Information and Institutional Change:
The Case of Digital Libraries

Philip E. Agre
Department of Information Studies
University of California, Los Angeles
Los Angeles, California 90095-1520

This is a chapter in Ann P. Bishop, Nancy A. Van House, and Barbara P. Buttenfield, eds, Digital Library Use: Social Practice in Design and Evaluation, MIT Press, 2003.

Please do not quote from this version, which differs in small ways from the version that appears in print.

7000 words.


1 Introduction

Is a digital library a machine or an institution? The term has been used both ways (Borgman 1999). Computer scientists are willing to build a database and simply call it a "library". But whatever they are called, society will evaluate digital libraries in terms of the ways that they fit, or fail to fit, into the institutional world around them (Kling and Elliott 1994). Institutions, for present purposes, are the enduring categories of society: social roles, legal systems, linguistic forms, technical standards, and all of the other components of the playing field upon which human relationships are conducted (Commons 1924, Goodin 1996, March and Olsen 1989, North 1990, Powell and DiMaggio 1991). An institutional field is a particular relatively enduring ensemble of institutional categories; examples include particular historical forms of the market, the political system, or the university.

In this chapter, I propose to explore certain ways in which the "fit" between technology and institutions might be conceptualized and evaluated. I cannot survey all of the technical issues, or all of the institutional issues. Instead, I will focus on the boundary between technology and institutions. Investigation of this boundary requires considerable preparatory analysis, and it will be necessary to identify and transcend several intellectual traps. In particular, evaluation of the interaction between technology and institutions must commence with substantive ideas on both sides: if we derive our institutional ideas from the metaphors already embedded in the technology, then the process may be tautological from the start. Every technology is embedded in the social world in complicated ways, and this is particularly true for digital libraries, which are intertwined with the cognitive processes of a complex society. Unless our conceptualization of society stands on an equal footing with our conceptualization of the technology it uses, our analysis will inevitably be overwhelmed by myths.

Digital libraries are distinctive in another way. The library world, like any institutional field, maintains a distinct identity. But the library world also articulates with other institutional fields, that is, it interacts with them in relatively stable and structured ways. In fact, the library world (along with some others, such as the legal system, higher education, the legislature, and journalism) articulates with virtually every other institution in society. This is the central institutional tension of the library: its need to maintain relatively uniform practices despite the great diversity of the social worlds whose members it serves (Agre 1995). Although it has never been easy, librarians have historically be able to maintain this uniformity of practices because of the limited variety of physical media (books, films, records, magazines) that various social institutions have produced. Networked computing, however, permits libraries to be articulated much more elaborately with the institutions they serve. Will the "common coin" of digital representation enable libraries to maintain a manageable uniformity in their practices despite the diversity of their articulations with other institutions? Or will be immense flexibility of digital computation unleash unmanageable pressures for heterogeneity?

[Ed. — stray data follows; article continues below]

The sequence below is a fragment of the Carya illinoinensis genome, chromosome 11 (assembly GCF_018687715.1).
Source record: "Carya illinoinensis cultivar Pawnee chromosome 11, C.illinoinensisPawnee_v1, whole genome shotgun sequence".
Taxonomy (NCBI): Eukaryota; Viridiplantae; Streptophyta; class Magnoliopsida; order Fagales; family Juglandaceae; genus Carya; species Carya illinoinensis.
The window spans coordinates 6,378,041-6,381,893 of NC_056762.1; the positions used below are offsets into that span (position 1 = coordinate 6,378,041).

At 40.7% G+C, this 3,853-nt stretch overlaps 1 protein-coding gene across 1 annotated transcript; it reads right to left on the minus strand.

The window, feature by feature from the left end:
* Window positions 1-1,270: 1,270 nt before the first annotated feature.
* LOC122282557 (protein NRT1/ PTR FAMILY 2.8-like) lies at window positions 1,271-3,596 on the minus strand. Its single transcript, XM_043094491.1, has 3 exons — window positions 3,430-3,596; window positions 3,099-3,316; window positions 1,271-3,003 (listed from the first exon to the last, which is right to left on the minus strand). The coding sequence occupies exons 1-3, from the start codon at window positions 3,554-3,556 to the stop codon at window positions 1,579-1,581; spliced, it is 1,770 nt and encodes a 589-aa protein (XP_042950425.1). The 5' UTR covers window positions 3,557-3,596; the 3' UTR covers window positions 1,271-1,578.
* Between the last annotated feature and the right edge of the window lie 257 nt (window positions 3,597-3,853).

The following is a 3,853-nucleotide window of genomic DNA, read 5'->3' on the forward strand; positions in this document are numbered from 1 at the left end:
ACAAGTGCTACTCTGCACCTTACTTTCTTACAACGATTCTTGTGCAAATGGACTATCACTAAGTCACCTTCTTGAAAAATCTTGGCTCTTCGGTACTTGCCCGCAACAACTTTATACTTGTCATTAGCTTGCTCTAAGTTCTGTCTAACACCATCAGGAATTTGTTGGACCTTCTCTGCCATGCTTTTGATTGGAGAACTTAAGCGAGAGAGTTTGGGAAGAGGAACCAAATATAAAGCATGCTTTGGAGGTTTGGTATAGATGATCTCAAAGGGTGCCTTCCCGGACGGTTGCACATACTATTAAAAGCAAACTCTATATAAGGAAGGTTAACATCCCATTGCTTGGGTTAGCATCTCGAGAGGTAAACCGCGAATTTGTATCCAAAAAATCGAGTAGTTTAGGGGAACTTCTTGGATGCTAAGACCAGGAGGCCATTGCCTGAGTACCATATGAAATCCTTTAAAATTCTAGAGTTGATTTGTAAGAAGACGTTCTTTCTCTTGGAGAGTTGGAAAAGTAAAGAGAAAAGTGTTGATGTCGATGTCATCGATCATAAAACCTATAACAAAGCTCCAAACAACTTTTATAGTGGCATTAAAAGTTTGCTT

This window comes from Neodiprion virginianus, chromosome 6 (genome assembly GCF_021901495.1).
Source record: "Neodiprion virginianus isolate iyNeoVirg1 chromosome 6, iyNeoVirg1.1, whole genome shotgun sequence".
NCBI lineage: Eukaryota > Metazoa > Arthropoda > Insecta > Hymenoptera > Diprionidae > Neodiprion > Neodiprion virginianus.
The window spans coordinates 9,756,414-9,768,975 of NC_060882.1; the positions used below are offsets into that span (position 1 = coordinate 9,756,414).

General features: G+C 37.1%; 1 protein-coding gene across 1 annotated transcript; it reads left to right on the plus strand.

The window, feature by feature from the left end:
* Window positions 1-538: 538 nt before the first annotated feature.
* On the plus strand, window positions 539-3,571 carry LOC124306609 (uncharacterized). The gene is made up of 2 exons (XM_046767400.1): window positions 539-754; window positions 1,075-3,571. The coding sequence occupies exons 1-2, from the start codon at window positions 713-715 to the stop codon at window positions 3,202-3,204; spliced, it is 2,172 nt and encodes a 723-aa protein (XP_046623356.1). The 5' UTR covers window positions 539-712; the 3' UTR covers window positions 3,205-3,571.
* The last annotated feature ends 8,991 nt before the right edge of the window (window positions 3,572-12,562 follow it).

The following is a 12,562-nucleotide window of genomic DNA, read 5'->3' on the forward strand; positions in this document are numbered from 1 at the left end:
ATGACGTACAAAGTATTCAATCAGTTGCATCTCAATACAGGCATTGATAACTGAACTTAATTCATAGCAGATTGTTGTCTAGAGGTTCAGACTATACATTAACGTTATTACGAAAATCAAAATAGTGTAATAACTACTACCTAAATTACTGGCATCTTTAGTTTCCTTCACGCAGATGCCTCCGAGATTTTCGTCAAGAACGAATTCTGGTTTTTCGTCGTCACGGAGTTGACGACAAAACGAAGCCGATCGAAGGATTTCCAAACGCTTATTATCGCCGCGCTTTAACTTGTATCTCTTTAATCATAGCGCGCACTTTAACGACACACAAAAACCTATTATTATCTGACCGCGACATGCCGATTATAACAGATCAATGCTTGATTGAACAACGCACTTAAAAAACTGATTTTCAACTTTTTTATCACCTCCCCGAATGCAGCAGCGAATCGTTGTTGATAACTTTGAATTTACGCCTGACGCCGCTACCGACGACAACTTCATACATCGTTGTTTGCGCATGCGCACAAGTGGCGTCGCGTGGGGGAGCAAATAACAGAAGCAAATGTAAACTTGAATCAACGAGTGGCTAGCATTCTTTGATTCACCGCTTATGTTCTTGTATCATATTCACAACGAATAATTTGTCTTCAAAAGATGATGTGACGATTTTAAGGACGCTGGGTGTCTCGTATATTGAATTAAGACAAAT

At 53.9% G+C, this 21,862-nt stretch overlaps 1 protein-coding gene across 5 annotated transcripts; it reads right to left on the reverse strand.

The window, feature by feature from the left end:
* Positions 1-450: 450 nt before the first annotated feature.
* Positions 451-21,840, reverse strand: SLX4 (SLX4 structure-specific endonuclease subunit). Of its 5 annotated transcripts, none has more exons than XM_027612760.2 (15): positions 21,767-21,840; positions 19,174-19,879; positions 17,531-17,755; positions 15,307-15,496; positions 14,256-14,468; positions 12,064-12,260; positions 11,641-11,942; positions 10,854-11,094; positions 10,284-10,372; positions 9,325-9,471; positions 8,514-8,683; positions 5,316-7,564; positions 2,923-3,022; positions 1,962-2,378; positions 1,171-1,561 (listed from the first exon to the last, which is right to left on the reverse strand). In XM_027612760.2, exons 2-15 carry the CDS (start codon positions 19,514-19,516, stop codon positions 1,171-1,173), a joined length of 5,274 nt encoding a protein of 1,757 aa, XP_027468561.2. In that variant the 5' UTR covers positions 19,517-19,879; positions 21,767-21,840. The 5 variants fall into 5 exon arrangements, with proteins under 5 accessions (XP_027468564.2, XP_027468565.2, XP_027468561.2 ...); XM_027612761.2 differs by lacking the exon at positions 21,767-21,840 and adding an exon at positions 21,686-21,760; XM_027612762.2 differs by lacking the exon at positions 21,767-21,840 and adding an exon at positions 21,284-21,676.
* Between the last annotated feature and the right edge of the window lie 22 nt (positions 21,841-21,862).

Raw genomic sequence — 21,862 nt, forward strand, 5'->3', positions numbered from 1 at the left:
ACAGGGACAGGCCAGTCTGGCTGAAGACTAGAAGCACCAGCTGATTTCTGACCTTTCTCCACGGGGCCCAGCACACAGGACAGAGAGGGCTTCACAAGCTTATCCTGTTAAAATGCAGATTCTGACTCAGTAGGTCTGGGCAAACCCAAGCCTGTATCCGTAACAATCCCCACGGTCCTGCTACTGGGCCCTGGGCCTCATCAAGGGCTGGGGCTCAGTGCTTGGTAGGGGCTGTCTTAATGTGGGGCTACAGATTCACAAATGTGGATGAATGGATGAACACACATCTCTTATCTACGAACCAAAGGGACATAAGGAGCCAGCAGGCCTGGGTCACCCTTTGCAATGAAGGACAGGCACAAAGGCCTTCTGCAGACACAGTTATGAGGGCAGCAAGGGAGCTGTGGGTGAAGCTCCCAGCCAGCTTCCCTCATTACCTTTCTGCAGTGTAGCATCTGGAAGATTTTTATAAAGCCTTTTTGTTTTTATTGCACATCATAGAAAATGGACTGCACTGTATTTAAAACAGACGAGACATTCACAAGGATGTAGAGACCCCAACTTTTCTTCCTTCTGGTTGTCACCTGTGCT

My approach in this chapter is analytical, not empirical, and I will proceed as follows.

Section 2 will argue for the "priority of analysis": the idea that sociological conceptualization of user communities and institutions is logically prior to the design and evaluation of technical systems. When the priority of analysis is not respected, an intellectual vacuum opens up and various patterned cultural myths flow in to colonize our thinking.

Section 3 considers the case of scholarship, with particular attention to the institutional conditions for the construction of healthy scholarly communities. In both cases, conventional theories ill-serve us by dividing the world into extremes when the reality, both descriptively and normatively, falls in the middle.

Section 4 considers the case of the public sphere. The health of a democratic society is founded, at least partly, in the pervasive processes of collective cognition that tie innumerable overlapping subcommunities. The conditions of these processes can be usefully compared and contrasted with those already analyzed in the world of scholarship.

Section 5 builds on these cases by considering more abstractly the embedding of digital libraries in their institutional environments. I will sketch several potentially useful themes, including convergence, specialization, standards dynamics, organizational boundaries, and genres.

Section 6 concludes by summarizing some of the positive contributions by which digital libraries might be evaluated.

2 Priority of analysis

The design of computer systems begins with concepts: concepts that describe the people, places, and things that the computer is supposed to represent, the attributes they can possess, the actions they can take, and the actions that can be taken upon them. The concepts that become embodied in computers are part of intellectual history: they come from somewhere, and indeed the usefulness of the computer will consist largely in the accuracy with which the users' concepts can be used to explain what the computer does. When designing a computer to predict the weather, for example, most of the relevant concepts are derived from meteorology. Because the concepts of meteorology are already stable and codified, the design process has a clear starting-point.